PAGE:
Exploring New SNF Markets? Here Are 3 Things to Know
Industry insiders already know that skilled nursing facilities operate under highly regulated business conditions. While federal rules impact the SNF business, individual state requirements and practices are also highly influential on business practices. Evaluating investment opportunities — particularly in an unfamiliar market — requires a deep dive into local rules.
“As investors, we talk to state-level experts to get a flavor for which operators in the region provide the best care for residents,” says Frank Small, head of Greystone Healthcare Investments, which acquires the real estate associated with SNFs utilizing NNN-lease financing structures.
While investors should consider many factors before committing funds to skilled nursing investments, here are three prime areas on which to focus:
1. Regulatory Environment
While every state regulates skilled nursing facilities, some are more aggressive than others when it comes to applying those regulations, said Small. Facility surveys, which are an annual requirement by the federal government, can be a great source of information about SNF operators in each state, he said.
States have different rules about what is required to open a new skilled nursing facility, said Small. Some 38 states and the District of Columbia require a “certificate of need” — meaning the number of skilled nursing beds in the entire state or a particular market is restricted.
“States that require a certificate of need or restrict supply in other ways, such as a moratorium on building, tend to have considerably higher statewide occupancy rates,” said Small. “For example, Maryland is a certificate of need state and occupancy rates there are in the 90 percent range, compared to the mid-70 percent range in Texas, which doesn’t require a certificate of need.”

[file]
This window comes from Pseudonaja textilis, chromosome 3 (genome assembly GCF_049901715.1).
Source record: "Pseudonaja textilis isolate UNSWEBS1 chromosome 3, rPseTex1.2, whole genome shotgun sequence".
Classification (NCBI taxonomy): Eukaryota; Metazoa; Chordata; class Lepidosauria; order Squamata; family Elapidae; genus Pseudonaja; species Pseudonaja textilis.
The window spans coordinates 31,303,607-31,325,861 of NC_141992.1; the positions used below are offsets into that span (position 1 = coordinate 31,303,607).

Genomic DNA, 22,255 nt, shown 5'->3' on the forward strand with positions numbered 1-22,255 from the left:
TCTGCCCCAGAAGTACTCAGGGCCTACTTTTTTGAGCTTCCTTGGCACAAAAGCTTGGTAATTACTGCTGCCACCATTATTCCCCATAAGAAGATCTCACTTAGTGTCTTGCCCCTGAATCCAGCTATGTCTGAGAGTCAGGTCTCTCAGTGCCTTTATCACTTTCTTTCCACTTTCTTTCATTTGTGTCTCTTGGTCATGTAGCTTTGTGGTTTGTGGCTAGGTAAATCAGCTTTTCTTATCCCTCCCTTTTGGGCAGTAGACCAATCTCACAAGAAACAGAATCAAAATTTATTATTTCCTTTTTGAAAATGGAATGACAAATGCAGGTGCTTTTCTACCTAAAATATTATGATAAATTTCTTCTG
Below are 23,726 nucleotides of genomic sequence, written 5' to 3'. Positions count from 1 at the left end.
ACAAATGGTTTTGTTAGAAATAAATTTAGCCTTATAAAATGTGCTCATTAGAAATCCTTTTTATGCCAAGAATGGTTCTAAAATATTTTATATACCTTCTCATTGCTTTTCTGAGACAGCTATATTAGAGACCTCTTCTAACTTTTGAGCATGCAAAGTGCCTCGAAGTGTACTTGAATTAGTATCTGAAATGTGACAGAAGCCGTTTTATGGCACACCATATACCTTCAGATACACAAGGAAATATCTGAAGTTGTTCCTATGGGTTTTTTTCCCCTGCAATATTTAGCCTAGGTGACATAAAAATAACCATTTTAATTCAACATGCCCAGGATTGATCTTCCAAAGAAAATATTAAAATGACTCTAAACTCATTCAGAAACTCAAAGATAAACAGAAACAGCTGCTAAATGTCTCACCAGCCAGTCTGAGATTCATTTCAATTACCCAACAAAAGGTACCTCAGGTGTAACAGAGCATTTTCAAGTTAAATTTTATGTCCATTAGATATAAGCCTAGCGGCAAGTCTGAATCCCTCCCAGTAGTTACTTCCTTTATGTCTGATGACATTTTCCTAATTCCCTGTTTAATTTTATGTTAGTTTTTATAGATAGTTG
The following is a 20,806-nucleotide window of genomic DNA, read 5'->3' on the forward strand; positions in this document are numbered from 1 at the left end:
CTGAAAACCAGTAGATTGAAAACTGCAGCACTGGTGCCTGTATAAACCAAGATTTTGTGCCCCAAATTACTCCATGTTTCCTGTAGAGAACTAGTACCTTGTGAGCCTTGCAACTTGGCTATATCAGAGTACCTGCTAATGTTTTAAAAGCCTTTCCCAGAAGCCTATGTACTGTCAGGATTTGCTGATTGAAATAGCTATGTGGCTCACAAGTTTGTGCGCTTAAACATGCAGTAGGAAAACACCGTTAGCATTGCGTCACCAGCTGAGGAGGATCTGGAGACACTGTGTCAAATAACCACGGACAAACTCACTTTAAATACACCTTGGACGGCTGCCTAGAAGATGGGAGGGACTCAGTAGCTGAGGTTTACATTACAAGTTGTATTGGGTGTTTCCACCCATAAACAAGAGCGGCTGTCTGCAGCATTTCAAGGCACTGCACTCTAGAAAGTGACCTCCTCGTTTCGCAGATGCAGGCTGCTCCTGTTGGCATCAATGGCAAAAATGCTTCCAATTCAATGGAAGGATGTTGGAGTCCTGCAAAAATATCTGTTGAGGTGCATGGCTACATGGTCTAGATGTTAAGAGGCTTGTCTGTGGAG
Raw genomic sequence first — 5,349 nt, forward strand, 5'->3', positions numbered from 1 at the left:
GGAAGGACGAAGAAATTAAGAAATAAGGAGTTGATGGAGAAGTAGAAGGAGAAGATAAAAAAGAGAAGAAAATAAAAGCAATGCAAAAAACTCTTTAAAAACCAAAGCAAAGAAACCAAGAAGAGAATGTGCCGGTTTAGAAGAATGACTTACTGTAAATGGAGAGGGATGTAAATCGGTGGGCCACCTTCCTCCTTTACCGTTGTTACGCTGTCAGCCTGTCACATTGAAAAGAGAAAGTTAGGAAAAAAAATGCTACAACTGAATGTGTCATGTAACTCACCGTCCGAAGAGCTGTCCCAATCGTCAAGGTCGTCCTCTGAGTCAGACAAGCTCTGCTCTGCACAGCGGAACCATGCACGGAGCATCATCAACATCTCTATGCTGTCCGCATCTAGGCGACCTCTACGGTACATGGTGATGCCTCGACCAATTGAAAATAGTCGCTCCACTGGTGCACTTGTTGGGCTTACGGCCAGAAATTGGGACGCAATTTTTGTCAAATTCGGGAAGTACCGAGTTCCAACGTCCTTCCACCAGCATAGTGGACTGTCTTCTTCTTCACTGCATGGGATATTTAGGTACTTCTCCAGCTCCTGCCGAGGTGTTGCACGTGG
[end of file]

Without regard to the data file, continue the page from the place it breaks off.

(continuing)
2. Demand and Supply Metrics
While statewide supply constraints can impact occupancy, “microlevels of demand” around specific assets should also be considered by investors.
“We go Zip code by Zip code around local hospitals to see if they’re well-run and well-occupied or if they have specialties such as traumatic brain injuries or stroke that require additional post-acute care, which can increase demand for a skilled nursing facility,” Small said.
Demographics in a state, such as the presence of a large population of older residents who may need additional care, can also influence the viability of a new investment in a skilled nursing facility. Sometimes, though, a strong local pocket of demand can override statewide demographics, according to Small.
“Even states that aren’t necessarily booming as a retiree destination can have a strong market for skilled nursing if local residents don’t tend to move away or because of limited supply,” he said.
3. Operator Environment
Among the most important elements to consider prior to an SNF investment are the state Medicare reimbursement rate, the local employment rate, any statewide minimum wage and the presence of unions.
“All of those factors can influence the skilled nursing facility market,” Small said. “Take note of states with a less competitive labor market or be mindful of where the Medicare reimbursement rate is a little lower.”
“We track any significant changes in reimbursements and try to anticipate which way the wind is blowing in each state to evaluate how the operating environment might change,” he said.
Looking at a mix of state and local metrics will provide a bigger picture around any potential investment in a skilled nursing facility.